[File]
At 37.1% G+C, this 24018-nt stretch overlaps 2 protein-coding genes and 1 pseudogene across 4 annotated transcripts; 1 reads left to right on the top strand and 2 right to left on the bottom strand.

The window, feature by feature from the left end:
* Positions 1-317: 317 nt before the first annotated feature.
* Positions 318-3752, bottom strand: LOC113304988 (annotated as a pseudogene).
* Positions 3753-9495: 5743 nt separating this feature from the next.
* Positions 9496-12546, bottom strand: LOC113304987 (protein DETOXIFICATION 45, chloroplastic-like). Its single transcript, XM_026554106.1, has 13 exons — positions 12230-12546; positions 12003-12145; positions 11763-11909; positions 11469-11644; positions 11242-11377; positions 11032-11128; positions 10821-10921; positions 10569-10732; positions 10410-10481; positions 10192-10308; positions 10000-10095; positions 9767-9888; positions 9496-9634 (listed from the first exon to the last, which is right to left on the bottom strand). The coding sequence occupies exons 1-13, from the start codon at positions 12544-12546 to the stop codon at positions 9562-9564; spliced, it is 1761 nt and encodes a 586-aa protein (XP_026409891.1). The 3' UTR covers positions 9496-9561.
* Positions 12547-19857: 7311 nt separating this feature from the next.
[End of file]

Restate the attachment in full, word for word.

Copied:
At 37.1% G+C, this 24018-nt stretch overlaps 2 protein-coding genes and 1 pseudogene across 4 annotated transcripts; 1 reads left to right on the top strand and 2 right to left on the bottom strand.

The window, feature by feature from the left end:
* Positions 1-317: 317 nt before the first annotated feature.
* Positions 318-3752, bottom strand: LOC113304988 (annotated as a pseudogene).
* Positions 3753-9495: 5743 nt separating this feature from the next.
* Positions 9496-12546, bottom strand: LOC113304987 (protein DETOXIFICATION 45, chloroplastic-like). Its single transcript, XM_026554106.1, has 13 exons — positions 12230-12546; positions 12003-12145; positions 11763-11909; positions 11469-11644; positions 11242-11377; positions 11032-11128; positions 10821-10921; positions 10569-10732; positions 10410-10481; positions 10192-10308; positions 10000-10095; positions 9767-9888; positions 9496-9634 (listed from the first exon to the last, which is right to left on the bottom strand). The coding sequence occupies exons 1-13, from the start codon at positions 12544-12546 to the stop codon at positions 9562-9564; spliced, it is 1761 nt and encodes a 586-aa protein (XP_026409891.1). The 3' UTR covers positions 9496-9561.
* Positions 12547-19857: 7311 nt separating this feature from the next.